The Reacculturation of Missionary Families: A Dynamic Theory

Volume 21
Spring 1993
The Reacculturation of Missionary Families: A Dynamic Theory

Case descriptions and a grounded theory of missionary reacculturation were generated incorporating the perspectives of individual members and the dynamics of three missionary family systems. Repatriated subjects reported grieving over loss of reinforcing events associated with their lives overseas and altered frames of cultural reference. Adult subjects reported greater awareness of management stresses that had accentuated problems related to vocational adjustment and family life cycle stage. Reentry of families was associated with decline in family cohesiveness, greater dependence of wives on husbands' emotional support, and interpersonal tensions resulting from childrens' readaptation to the home culture. This study positions for the first time in the literature on missionary reacculturation four theoretical conclusions which require empirical validation: (a) a history of dysfunctional family-of-origin relationships is predictive of reentry transition difficulties for women, (b) concurrent transitions in other life dimensions after reentry are complicated by stresses associated with completing the intercultural cycle, (c) favorable sojourn outcomes facilitate adaptive grieving processes, and (d) couples whose marriages develop symmetrical power distributions following repatriation benefit to a greater extent from mutual support than couples whose relationships assume more asymmetrical distributions.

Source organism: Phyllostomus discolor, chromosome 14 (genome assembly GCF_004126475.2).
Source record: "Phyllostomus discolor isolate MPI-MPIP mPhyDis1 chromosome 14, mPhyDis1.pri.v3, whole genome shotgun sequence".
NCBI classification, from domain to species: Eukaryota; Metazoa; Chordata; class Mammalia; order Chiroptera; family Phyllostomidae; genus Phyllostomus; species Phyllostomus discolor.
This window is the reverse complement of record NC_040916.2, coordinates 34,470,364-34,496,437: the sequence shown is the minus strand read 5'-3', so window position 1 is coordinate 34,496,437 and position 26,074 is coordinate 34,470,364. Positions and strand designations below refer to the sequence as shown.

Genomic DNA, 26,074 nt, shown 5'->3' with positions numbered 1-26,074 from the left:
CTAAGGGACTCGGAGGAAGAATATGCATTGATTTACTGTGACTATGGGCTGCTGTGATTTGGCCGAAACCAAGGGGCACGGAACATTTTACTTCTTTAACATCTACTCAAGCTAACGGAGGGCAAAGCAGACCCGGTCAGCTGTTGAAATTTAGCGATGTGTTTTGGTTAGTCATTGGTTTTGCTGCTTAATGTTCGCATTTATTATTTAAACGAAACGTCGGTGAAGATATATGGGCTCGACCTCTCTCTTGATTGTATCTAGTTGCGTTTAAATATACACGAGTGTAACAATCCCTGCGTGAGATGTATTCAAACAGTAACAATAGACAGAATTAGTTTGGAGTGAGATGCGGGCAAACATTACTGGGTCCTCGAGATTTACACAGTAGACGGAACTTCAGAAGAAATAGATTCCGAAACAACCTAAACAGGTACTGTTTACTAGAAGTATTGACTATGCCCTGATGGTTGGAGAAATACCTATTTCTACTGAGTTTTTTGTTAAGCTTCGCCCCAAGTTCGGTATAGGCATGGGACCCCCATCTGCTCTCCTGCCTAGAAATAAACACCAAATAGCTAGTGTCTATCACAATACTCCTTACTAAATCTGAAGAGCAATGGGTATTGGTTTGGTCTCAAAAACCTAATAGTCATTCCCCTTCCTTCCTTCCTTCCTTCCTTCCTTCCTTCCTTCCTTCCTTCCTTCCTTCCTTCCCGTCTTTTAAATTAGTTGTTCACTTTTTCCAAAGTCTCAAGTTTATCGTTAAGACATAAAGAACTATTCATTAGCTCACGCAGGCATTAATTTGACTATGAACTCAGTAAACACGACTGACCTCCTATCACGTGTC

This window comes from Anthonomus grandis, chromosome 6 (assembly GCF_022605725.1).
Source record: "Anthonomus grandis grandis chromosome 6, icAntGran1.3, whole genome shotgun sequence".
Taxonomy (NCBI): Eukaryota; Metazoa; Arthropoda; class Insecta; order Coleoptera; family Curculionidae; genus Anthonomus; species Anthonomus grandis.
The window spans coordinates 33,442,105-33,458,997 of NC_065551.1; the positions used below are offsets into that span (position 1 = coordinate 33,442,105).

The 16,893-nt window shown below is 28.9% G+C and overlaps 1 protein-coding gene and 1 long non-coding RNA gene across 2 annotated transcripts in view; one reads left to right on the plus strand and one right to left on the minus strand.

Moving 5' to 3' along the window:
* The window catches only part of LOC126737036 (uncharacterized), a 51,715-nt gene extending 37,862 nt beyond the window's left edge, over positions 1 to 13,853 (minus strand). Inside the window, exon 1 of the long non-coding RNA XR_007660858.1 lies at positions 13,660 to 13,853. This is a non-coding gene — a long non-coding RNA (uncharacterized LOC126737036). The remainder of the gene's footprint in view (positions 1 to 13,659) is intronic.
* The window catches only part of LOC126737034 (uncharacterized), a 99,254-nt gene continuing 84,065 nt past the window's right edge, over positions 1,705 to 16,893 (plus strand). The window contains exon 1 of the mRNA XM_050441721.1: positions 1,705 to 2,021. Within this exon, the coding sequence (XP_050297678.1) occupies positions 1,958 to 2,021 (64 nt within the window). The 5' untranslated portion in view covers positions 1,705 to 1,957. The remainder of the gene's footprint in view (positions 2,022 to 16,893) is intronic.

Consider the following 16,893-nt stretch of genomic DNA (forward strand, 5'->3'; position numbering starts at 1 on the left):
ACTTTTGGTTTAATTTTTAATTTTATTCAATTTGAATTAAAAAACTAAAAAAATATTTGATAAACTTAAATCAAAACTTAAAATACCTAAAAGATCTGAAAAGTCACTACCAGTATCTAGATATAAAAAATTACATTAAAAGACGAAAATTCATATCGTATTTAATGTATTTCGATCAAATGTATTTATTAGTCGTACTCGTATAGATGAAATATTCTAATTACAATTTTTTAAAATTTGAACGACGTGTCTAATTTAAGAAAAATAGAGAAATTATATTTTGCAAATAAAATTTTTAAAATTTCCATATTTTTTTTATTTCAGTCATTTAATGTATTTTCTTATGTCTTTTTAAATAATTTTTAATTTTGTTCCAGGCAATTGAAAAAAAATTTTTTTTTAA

Dr. E.M. Stringham
66 - 73
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